Carnac is the most important prehistoric site in Europe – in fact this spot is thought to have been continuously inhabited longer than anywhere else in the world. Its alignments of two thousand or so menhirs stretch over 4km, with great burial tumuli dotted amid them. In use since at least 5700 BC, the site long predates Knossos, the Pyramids, Stonehenge and the great Egyptian temples of the same name at Karnak.
The megaliths form three distinct major alignments, running roughly in the same northeast–southwest direction, but each with a slightly separate orientation. These are the Alignements de Menec, “the place of stones” or “place of remembrance”, with 1169 stones in eleven rows; the Alignements de Kermario, “the place of the dead”, with 1029 stones in ten rows; and the Alignements de Kerlescan, “the place of burning”, with 555 stones in thirteen lines. All three are sited parallel to the sea alongside the Route des Alignements, north of Carnac-Ville.
Visitors can only walk freely around the best-preserved sites in winter. In summer, access is on guided tours only, some of which are in English – it’s worth joining one of these if this is your first exposure to the subject, as otherwise you can feel as though you’re simply staring at rocks in a field. They start from the official visitor centre, the Maison des Mégalithes, across the road from the Alignements de Menec, which also holds some interesting displays, plus a model of the entire site.
Divided between the original Carnac-Ville and the seaside resort of Carnac-Plage, the modern town of Carnac has a special charm, especially in late spring and early autumn. For most, the alignments are, if anything, only a sideshow. The town and seafront remain well wooded, and the tree-lined avenues and gardens are a delight, the climate being mild enough for evergreen oak and Mediterranean mimosa to grow alongside native stone pine and cypress.
The megaliths of Brittany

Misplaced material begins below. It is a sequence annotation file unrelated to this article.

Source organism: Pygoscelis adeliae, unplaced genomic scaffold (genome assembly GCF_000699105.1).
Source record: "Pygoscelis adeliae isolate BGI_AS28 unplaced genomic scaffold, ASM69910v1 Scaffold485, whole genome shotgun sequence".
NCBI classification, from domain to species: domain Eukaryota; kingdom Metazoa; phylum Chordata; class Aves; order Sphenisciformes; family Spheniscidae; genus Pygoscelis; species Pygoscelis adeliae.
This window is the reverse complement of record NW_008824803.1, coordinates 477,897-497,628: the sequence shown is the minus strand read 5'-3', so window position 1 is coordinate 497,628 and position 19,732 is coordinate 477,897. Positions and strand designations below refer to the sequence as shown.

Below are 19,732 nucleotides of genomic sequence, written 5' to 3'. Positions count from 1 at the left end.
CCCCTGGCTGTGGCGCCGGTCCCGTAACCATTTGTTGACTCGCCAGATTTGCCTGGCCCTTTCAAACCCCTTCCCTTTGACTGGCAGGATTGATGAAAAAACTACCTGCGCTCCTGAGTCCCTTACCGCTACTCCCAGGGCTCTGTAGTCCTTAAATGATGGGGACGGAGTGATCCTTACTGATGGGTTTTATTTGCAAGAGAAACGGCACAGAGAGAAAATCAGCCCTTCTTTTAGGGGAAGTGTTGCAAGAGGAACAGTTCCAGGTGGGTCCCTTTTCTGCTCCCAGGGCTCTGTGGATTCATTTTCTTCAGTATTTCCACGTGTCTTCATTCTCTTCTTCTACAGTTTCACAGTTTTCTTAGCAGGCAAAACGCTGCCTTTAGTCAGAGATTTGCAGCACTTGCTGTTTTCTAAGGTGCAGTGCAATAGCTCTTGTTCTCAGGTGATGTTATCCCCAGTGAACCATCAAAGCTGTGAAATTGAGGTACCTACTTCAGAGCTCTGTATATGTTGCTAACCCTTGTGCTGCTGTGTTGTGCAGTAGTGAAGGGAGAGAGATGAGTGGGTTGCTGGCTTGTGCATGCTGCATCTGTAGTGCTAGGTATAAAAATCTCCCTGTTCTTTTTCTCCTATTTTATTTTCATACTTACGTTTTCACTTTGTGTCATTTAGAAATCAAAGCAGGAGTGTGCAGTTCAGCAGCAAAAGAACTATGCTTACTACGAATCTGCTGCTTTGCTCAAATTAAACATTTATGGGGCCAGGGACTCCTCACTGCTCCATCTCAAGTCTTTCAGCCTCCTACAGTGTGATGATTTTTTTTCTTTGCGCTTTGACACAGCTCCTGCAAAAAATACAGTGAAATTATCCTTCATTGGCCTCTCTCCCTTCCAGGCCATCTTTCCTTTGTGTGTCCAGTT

The megaliths of Brittany
Along with Newgrange in Ireland, Stonehenge in England and the Ring of Brodgar in the Orkneys, the tumuli, alignments and single standing stones of Brittany are of pre-eminent status among the megalithic sites of Europe. Dated at 5700 BC, the tumulus of Kercado at Carnac is the earliest known stone construction in Europe. Little is known of the monuments’ creators; the few skeletons unearthed indicate a short, dark, hairy race with a life expectancy of no more than the mid-30s. What is certain is that their civilization was long-lasting; the earliest and the latest constructions at Carnac are more than five thousand years apart.
Each megalithic centre had its own distinct styles and traditions. Brittany has relatively few stone circles, or cromlechs, and a greater proportion of free-standing stones, menhirs; fewer burial chambers, known as dolmens, and more evidence of ritual fires; and different styles of carving. Carnac’s alignments are unique in their sheer complexity. As for their actual purpose, the most fashionable theory sees them as part of a vast astronomical observatory centred on the fallen Grand Menhir of Locmariaquer. However, controversy rages as to whether the Grand Menhir ever stood at all, or, even if it did, whether it fell or was broken up before the surrounding sites came into being. Moreover, sceptics say, these measurements ignore the fact that the sea level in southern Brittany 6600 years ago was 10m lower than it is today. Alternative theories interpret the menhirs as a series of territorial or memorial markers. This annual or occasional setting-up of a new stone is easier to envisage than the vast effort required to erect them all at once – in which case the fact that they were arranged in lines, mounds and circles might have been of peripheral importance.